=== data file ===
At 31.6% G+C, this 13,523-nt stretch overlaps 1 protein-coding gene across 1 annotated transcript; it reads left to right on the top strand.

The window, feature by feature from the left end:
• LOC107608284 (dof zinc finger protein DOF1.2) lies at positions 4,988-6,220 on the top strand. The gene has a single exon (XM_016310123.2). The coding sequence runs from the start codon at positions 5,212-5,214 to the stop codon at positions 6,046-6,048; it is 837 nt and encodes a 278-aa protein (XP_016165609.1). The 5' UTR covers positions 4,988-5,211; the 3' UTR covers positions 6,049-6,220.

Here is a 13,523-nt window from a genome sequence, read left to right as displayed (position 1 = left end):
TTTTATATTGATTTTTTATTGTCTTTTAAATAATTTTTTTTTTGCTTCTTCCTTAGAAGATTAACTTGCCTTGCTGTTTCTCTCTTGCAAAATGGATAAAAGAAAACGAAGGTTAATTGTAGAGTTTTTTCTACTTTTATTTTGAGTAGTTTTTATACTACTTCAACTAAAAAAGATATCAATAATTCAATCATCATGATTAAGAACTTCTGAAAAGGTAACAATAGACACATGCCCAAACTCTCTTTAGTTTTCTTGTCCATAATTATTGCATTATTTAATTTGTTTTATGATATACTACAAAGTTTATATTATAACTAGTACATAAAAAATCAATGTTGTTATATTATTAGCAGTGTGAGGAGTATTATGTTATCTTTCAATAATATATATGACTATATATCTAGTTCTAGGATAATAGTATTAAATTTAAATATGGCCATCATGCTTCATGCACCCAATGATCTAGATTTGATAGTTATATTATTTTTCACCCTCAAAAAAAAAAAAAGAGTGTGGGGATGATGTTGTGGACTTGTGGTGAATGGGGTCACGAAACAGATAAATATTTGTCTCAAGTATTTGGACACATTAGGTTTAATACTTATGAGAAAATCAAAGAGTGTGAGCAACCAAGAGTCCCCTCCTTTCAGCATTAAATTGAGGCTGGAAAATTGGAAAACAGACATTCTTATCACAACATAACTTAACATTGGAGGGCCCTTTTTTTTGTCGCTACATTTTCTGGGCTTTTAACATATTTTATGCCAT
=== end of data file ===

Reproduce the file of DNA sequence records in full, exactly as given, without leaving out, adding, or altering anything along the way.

At 31.6% G+C, this 13,523-nt stretch overlaps 1 protein-coding gene across 1 annotated transcript; it reads left to right on the top strand.

The window, feature by feature from the left end:
• LOC107608284 (dof zinc finger protein DOF1.2) lies at positions 4,988-6,220 on the top strand. The gene has a single exon (XM_016310123.2). The coding sequence runs from the start codon at positions 5,212-5,214 to the stop codon at positions 6,046-6,048; it is 837 nt and encodes a 278-aa protein (XP_016165609.1). The 5' UTR covers positions 4,988-5,211; the 3' UTR covers positions 6,049-6,220.

Here is a 13,523-nt window from a genome sequence, read left to right as displayed (position 1 = left end):
TTTTATATTGATTTTTTATTGTCTTTTAAATAATTTTTTTTTTGCTTCTTCCTTAGAAGATTAACTTGCCTTGCTGTTTCTCTCTTGCAAAATGGATAAAAGAAAACGAAGGTTAATTGTAGAGTTTTTTCTACTTTTATTTTGAGTAGTTTTTATACTACTTCAACTAAAAAAGATATCAATAATTCAATCATCATGATTAAGAACTTCTGAAAAGGTAACAATAGACACATGCCCAAACTCTCTTTAGTTTTCTTGTCCATAATTATTGCATTATTTAATTTGTTTTATGATATACTACAAAGTTTATATTATAACTAGTACATAAAAAATCAATGTTGTTATATTATTAGCAGTGTGAGGAGTATTATGTTATCTTTCAATAATATATATGACTATATATCTAGTTCTAGGATAATAGTATTAAATTTAAATATGGCCATCATGCTTCATGCACCCAATGATCTAGATTTGATAGTTATATTATTTTTCACCCTCAAAAAAAAAAAAAGAGTGTGGGGATGATGTTGTGGACTTGTGGTGAATGGGGTCACGAAACAGATAAATATTTGTCTCAAGTATTTGGACACATTAGGTTTAATACTTATGAGAAAATCAAAGAGTGTGAGCAACCAAGAGTCCCCTCCTTTCAGCATTAAATTGAGGCTGGAAAATTGGAAAACAGACATTCTTATCACAACATAACTTAACATTGGAGGGCCCTTTTTTTTGTCGCTACATTTTCTGGGCTTTTAACATATTTTATGCCAT